Obama acolyte Jeffrey Goldberg’s anonymously sourced screed in The Atlantic claims that President Donald J. Trump snubbed WWI dead at the Aisne-Marnes American Cemetery during a November 10, 2018 visit to France. According to Goldberg’s breathless fantasy, Trump blew off America’s fallen heroes from the Great War because he considers them “losers” and “suckers.” Goldberg further hallucinates that Trump avoided the burial ground northeast of Paris “because he feared his hair would become disheveled in the rain.”
President Trump, the White House, the Trump-Pence 2020 campaign, and Trump supporters across America have spent much of what should be a tranquil Labor Day weekend trampling on Goldberg’s vicious, filthy lies. No fewer than 10 people who traveled with Trump to France have gone on the record to reject The Atlantic’s sopping-wet tall tale. These include Trump critic John Bolton. The president’s indecorously dumped former national security advisor told Fox News: “I didn’t hear either of those comments or anything resembling them. I was there at the point in time that morning when it was decided that he would not go. It was an entirely weather-related decision and, I thought, the proper thing to do.”
Poor weather made it too dangerous to fly Marine One to the cemetery. And a 90-minute presidential motorcade ride, partially along two-lane pastoral roads, would have created underserved migraines for the Secret Service.
A November 20, 2018 e-mail from a “United States Marine Corps Military Aide to the President,” whose name the White House redacted, reads: “Team, We are BAD WX call for today’s lift. COS [chief of staff] Gen Kelly, will motorcade and replace POTUS for today’s ceremony.” This message was time-stamped 5:59 a.m., based on that day’s expected conditions.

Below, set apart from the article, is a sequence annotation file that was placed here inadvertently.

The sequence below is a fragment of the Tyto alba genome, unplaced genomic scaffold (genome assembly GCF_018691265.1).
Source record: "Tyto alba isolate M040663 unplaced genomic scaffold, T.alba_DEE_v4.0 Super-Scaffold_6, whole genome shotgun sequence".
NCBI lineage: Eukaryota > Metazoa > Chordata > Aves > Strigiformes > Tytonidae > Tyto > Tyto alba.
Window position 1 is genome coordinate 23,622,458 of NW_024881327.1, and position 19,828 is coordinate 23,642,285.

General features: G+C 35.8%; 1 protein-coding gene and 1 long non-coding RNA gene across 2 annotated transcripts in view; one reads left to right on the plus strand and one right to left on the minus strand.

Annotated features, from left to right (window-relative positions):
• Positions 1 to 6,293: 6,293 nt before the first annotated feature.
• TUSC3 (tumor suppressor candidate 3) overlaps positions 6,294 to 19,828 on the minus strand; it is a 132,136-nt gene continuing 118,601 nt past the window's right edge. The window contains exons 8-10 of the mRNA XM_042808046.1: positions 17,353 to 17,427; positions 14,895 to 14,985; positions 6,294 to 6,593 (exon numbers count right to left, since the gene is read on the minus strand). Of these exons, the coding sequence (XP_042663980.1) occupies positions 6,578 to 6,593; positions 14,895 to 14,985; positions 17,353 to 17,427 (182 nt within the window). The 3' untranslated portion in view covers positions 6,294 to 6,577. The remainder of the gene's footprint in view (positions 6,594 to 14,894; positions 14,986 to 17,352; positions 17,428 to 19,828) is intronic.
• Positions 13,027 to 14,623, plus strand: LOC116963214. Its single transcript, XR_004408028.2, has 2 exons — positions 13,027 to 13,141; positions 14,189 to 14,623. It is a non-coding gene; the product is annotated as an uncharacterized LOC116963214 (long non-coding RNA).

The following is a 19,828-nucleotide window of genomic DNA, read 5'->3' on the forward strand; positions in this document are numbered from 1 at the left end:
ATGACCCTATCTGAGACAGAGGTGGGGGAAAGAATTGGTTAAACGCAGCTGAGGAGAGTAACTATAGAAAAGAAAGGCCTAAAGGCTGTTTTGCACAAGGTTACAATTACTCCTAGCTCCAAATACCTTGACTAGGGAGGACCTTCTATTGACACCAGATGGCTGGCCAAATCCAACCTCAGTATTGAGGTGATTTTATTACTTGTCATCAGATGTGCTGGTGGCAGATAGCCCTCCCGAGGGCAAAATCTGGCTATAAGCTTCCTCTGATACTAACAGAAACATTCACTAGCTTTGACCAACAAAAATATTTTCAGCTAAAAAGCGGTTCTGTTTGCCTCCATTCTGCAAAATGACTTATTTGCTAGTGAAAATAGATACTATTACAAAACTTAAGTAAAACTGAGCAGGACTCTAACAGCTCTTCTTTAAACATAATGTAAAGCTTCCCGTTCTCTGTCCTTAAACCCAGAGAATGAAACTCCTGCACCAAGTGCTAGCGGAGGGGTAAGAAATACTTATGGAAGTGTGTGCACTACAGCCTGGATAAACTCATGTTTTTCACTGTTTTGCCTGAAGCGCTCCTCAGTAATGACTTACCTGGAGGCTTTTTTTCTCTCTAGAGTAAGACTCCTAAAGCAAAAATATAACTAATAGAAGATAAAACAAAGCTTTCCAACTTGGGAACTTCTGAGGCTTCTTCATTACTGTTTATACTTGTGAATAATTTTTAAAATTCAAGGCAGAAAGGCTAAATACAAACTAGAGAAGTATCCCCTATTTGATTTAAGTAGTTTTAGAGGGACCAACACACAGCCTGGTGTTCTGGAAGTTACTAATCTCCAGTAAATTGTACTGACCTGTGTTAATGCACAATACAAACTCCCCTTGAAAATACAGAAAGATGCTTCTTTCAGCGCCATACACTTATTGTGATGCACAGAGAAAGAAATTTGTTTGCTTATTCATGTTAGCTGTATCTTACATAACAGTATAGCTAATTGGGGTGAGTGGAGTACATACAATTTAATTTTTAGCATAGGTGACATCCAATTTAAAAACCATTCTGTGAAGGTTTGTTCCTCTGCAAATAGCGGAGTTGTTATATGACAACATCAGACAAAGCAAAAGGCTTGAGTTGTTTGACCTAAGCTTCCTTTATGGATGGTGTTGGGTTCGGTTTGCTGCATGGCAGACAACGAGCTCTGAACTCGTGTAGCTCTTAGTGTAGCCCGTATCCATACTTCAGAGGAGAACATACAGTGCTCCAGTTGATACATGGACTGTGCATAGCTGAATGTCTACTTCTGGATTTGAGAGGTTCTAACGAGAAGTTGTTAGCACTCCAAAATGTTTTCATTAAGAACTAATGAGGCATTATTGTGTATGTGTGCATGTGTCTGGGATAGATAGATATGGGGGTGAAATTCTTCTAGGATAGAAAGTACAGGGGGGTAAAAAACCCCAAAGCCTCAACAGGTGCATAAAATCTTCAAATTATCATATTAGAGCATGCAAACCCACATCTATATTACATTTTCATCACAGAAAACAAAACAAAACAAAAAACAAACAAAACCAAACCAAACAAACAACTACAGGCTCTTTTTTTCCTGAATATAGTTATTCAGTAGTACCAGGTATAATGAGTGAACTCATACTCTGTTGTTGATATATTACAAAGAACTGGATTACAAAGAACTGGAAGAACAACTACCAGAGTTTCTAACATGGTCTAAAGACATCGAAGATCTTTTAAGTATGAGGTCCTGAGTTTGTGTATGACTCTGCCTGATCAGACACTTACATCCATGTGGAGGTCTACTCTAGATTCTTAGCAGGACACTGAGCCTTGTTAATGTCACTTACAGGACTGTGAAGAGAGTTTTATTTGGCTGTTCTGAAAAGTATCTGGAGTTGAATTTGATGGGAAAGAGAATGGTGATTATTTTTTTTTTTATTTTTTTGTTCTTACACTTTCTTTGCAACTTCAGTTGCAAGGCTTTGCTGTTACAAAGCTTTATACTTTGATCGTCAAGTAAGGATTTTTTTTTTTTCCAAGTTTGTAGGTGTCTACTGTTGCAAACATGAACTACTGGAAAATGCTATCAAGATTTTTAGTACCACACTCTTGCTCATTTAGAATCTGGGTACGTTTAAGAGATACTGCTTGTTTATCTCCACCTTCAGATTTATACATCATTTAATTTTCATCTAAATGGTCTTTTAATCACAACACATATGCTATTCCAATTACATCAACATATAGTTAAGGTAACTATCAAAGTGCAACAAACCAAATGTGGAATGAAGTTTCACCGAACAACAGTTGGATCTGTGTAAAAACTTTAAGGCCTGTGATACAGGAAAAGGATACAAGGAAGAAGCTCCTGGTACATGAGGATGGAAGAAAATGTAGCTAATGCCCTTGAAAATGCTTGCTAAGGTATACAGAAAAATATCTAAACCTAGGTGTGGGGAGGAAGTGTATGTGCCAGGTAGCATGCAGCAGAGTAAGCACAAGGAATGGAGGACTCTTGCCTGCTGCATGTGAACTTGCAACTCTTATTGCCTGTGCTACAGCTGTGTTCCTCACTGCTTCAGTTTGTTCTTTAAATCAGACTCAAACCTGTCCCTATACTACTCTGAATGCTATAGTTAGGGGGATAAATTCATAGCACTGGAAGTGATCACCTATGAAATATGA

So, President Trump missed this ceremony. Instead, before flying home, he honored our fallen heroes at the Suresnes American Cemetery, west of Paris.
On my request, WeatherBELL Analytics LLC examined the meteorological data for the day of the President’s erstwhile Aisne-Marnes visit. “Given the large-scale nature of the storm system moving through western Europe on that date, data we pulled from Charles De Gaulle Airport, which is representative of the Paris area and points nearby,” the Manhattan-based forecasting company reported. “During this time period, the ceilings (height of the base of the clouds) were extremely low during the midday hours (600-700 feet).”
Low ceilings are not safe for helicopter operations. In fact, the ceilings were around 1,100 feet near the area where Kobe Bryant’s helicopter crashed on January 26.
Would Jeffrey Goldberg and The Atlantic have preferred that Marine One transport America’s Commander-in-Chief beneath a cloud ceiling 400-feet lower than the one that lulled Kobe Bryant, his daughter, pilot, and six family friends into a Los Angeles hillside?